Of Greymail, CIPA, Scooter and Fitz
Crooks and Liars has graciously offered to host the hearing transcript (PDF) from the February 3, 2006, Libby scheduling conference and hearing. (For some contemporaneous notes on the Feb. 3rd hearing, see this post and several others on this page.)
I’ve taken some time to comb through the transcript and thought that a little legal primer on greymail and CIPA might be useful for readers, along with a non-legalese translation for the hearing itself. So here goes.
The hearing transcript reads as a pretty standard representation of a usual scheduling conference, but deals with issues that are far above my former pay grade in terms of them dealing with serious national security and other classified matters. What both sides are trying to do, with the help of the trial judge, is to set up a framework for how classified documents and other evidentiary materials will be assessed and distributed — and how disputes over whether discovery is proper will be resolved.
There is already a process set up for classified document review in federal courts. It is governed by CIPA (The Classified Information Procedures Act), which was promulgated in 1980 to streamline cases involving classified materials. CIPA has several steps — including having originating agencies review materials, reporting to the Federal prosecutor, and then taking that information to the court for review as to what is safe and what is not safe for release.
Obviously, this leaves a lot of room for haggling between Fitz and Team Libby — and is one of the main reasons we are looking at a trial date for Scooter Libby set for next January.
"Greymail" is a term that refers to substantial classified document requests on behalf of a defendant. It’s a tactic that is in bad standing with most prosecutors who deal with national security matters, because it puts you in a difficult place at times: defend your case or defend your government’s secrets.
Graymail is particularly invidious because it is likely to be most successfully employed by former officials from the heart of the government machine who subsequently face trial.
With regard to the "greymail" issue here, this is a complex subject that boils down to this for Team Libby: Scooter had a job that dealt with a lot of high level national security matters. He’d now like to use his complex job as an excuse for committing perjury, but to do that, he has to get access to a lot of the documents that crossed his desk in the service of the Veep. (Shorter Scooter: My job was hard, so you can’t hold me responsible for lying.)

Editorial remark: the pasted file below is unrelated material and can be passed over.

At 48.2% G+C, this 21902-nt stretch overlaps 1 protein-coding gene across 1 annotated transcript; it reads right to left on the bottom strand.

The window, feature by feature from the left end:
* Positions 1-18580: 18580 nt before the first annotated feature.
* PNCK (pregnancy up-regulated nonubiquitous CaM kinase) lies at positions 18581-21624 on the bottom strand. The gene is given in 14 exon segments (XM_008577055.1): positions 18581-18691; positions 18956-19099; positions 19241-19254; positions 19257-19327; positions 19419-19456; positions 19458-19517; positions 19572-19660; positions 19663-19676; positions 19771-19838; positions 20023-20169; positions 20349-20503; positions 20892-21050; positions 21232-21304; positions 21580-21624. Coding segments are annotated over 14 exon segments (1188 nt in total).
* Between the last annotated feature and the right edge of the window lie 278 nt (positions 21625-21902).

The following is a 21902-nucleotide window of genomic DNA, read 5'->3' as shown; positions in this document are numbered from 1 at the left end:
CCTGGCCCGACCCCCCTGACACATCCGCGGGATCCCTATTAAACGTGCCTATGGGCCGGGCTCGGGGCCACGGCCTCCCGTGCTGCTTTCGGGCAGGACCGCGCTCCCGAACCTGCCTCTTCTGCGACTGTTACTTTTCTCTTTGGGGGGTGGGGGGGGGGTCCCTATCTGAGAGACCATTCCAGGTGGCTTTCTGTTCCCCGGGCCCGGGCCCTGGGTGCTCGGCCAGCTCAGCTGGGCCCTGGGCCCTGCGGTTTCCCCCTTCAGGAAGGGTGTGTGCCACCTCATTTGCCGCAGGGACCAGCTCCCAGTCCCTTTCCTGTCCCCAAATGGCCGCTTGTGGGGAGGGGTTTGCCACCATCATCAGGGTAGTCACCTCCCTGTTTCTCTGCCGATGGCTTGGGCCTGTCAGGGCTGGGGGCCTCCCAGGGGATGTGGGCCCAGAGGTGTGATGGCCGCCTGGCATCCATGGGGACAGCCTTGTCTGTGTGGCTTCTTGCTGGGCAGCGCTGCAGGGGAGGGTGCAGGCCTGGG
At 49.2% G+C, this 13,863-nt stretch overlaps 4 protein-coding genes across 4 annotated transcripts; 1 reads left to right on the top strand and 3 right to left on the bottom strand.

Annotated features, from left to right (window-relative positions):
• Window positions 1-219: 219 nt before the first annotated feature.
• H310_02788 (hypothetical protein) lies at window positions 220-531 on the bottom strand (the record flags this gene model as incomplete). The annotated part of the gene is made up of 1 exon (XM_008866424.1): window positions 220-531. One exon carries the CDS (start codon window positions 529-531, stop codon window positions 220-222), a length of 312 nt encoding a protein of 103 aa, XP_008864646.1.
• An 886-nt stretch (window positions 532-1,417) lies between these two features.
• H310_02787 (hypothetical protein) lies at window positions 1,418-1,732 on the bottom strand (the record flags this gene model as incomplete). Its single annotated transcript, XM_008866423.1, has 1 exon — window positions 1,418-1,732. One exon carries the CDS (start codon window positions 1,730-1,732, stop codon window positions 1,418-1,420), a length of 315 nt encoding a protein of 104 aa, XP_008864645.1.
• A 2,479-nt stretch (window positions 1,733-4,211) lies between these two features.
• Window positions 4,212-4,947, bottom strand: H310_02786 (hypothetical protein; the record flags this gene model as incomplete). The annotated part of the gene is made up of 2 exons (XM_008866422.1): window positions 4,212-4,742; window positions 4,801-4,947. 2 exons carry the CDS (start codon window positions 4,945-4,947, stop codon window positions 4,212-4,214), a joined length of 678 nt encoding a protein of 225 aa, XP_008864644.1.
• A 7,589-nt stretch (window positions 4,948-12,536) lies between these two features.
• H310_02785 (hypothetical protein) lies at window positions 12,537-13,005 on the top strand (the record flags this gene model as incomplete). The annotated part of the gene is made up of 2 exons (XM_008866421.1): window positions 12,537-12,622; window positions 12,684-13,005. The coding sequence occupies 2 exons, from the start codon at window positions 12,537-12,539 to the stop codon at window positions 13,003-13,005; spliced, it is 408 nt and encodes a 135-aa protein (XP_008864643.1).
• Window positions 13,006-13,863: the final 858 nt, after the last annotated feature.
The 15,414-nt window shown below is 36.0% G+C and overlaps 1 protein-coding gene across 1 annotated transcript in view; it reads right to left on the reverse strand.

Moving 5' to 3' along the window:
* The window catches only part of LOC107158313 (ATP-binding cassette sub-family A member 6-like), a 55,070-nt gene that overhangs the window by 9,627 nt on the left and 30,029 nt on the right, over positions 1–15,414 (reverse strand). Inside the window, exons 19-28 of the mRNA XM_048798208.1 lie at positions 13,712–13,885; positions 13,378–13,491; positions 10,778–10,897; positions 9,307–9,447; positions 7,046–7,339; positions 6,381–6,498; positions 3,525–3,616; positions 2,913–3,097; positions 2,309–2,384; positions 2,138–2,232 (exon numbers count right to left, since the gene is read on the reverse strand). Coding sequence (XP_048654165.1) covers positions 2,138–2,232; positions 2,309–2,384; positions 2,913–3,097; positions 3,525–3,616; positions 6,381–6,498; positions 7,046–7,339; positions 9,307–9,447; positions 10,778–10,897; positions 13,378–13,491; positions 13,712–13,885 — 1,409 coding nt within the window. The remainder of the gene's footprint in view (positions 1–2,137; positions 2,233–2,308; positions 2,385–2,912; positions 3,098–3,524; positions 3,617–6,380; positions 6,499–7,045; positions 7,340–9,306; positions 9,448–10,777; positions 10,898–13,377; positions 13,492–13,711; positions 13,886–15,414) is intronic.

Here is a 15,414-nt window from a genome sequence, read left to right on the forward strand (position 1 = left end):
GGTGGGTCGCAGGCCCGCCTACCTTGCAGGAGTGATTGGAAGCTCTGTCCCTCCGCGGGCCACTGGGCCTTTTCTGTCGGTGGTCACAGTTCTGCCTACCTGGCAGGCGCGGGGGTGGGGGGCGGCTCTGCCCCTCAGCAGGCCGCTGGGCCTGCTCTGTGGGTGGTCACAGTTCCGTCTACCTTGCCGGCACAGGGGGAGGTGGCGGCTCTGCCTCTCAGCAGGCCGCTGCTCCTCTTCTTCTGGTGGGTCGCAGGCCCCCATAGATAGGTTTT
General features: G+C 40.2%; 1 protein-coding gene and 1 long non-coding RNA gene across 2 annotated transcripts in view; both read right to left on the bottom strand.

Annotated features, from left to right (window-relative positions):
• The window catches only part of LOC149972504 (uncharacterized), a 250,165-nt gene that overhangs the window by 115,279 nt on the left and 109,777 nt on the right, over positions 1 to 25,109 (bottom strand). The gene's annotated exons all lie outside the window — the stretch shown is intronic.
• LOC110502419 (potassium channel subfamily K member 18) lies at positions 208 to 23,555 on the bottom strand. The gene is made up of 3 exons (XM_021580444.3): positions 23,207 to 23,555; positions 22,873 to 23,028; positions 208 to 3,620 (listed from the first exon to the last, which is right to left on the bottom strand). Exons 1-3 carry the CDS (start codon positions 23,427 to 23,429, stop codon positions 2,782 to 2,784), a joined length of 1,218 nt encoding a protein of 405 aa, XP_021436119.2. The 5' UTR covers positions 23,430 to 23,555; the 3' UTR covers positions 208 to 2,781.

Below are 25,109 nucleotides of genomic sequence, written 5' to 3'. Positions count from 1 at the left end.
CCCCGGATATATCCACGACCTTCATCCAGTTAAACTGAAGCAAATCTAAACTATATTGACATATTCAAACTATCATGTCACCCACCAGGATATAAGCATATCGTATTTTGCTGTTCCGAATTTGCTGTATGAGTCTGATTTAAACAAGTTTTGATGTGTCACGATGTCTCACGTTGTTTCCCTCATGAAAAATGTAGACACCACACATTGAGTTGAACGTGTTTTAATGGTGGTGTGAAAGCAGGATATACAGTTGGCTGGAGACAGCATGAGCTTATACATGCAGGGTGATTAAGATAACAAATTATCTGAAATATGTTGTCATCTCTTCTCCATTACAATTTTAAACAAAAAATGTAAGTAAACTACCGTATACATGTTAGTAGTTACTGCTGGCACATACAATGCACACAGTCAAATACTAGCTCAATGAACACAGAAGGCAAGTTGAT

Fitz says those docs are irrelevent to the question of whether Libby is a perjurer/obstructor/false statement maker because, frankly, a lie is a lie.
In some cases, a "greymail" defense is a good strategy. Defense counsel are required, ethically, to defend their client with everything they can muster — otherwise they aren’t properly doing their jobs. That is absolutely true — and if you ever face criminal charges, you’ll want an advocate on your side who will do everything she or he can to help you to win your case within the bounds of the law.
In Libby’s case, one of his counsels (Cline) has a history of successfully launching client defense based on "greymail" — for Wen Ho Lee, as one high profile example. However, I would argue along with Fitz that for this case it is a transparent attempt to force a dismissal by over-requesting materials to which the Defendant ought not be entitled (including requests for 277 PDBs, which is unheard of, frankly) because they are outside the bounds of materiality.
Basically, Libby’s counsel are banking on the fact that the Bush Administration will refuse to turn over classified materials they have requested. Fitz is arguing that Team Libby has no right to even ask for a lot of the material. The Judge is going to make a determination at some point as to what does or does not have to be turned over to Libby — and, if it comes to that, whether the case can continue or not if the material is not turned over by the President.
It’s a high stakes gamble on all sides, but I would argue that the case law makes it clear that if the documents and evidence requested are neither "material" nor "relevant" to the charges in the indictment, nor are exculpatory (shorthand: make Libby look not so guilty), then the defendant is not entitled to the discovery. (See Fitz’ response brief that we discussed yesterday for more on this.)
The bottom line on this hearing: Libby has asked for a lot of information, most of which is highly classified. Fitz has already implemented review procedures on the documents which the judge has found acceptable. Scooter’s poor handwriting is holding things up a bit, so the Judge has given everyone until early March to complete document review — but an extension is possible, if needed.
There will be a hearing set at some point to argue whether or not Team Libby is even entitled to any of this material, and I’d guess that it will be likely that most of it is not discoverable based on the charges and the descriptions of what they are asking for at this point. Of course, nothing is certain until the Judge rules, but I think Fitz makes a persuasive argument that Libby is on a fishing expedition for information on how the ongoing investigation is going — but he’s asking for material that would only be relevent if and when he is indicted for IIPA or Espionage Act charges.
A huge thank you to Pachacutec, who braved the federal courthouse to obtain these docs for all of us.
I went in a suit and tie. DC power drag. Looked like a lawyer with a leather satchel. But no one shot me. In the face….
Thank you, Pach. You are a peach!